ENSO-correlated fluctuations in ocean bottom pressure and wind-stress curl in the North Pacific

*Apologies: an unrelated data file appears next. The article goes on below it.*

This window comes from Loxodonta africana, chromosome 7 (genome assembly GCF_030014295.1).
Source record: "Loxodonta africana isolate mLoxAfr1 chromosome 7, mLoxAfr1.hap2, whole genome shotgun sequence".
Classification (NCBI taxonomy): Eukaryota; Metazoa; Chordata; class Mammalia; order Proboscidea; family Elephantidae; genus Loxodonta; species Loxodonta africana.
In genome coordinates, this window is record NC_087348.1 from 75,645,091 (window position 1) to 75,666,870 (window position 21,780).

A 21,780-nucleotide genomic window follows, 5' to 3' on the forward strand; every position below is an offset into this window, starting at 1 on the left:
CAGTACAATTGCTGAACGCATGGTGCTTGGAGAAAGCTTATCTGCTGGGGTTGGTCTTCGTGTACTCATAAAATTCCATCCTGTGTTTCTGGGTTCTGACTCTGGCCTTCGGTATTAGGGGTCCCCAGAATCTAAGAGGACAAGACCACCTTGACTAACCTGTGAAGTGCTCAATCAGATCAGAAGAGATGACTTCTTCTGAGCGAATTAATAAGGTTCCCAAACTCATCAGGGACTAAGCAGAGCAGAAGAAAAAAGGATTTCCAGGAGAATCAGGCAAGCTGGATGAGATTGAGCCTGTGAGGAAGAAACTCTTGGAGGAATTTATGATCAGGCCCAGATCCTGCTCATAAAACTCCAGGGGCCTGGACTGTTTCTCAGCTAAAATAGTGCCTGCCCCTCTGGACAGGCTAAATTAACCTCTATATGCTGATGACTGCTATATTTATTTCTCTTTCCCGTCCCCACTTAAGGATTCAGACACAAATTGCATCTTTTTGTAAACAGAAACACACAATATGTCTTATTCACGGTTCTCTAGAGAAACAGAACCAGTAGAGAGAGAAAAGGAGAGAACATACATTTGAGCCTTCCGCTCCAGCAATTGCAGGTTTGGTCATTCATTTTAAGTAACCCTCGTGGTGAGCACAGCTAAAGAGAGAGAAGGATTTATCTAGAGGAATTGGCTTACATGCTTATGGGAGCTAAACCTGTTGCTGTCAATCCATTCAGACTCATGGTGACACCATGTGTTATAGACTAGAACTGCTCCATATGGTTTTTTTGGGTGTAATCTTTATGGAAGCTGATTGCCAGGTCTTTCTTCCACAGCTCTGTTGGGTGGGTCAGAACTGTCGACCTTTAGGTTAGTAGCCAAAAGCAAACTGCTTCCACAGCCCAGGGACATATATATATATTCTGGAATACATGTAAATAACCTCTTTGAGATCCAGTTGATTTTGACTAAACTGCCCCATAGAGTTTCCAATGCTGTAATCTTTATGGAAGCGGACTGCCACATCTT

Abstract. We examine the output of an ocean model forced by ECMWF winds to study the theoretical relationship between wind-induced changes in ocean bottom pressure in the North Pacific between 1992 until 2010 and ENSO. Our analysis indicates that while there are significant fluctuations correlated with some El Niño and La Niña events, the correlation is still relatively low. Moreover, the ENSO-correlated variability explains only 50 % of the non-seasonal, low-frequency variance. There are significant residual fluctuations in both wind-stress curl and ocean bottom pressure in the region with periods of 4-years and longer. One such fluctuation began in late 2002 and has been observed by the Gravity Recovery and Climate Experiment (GRACE). Even after accounting for possible ENSO-correlated variations, there is a significant trend in ocean bottom pressure in the region, equivalent to 0.7 ± 0.3 cm yr−1 of sea level from January 2003 until December 2008, which is confirmed with steric-corrected altimetry. Although this low-frequency fluctuation does not appear in the ocean model, we show that ECMWF winds have a significantly reduced trend that is inconsistent with satellite observations over the same time period, and so it appears that the difference is due to a forcing error in the model and not an intrinsic error.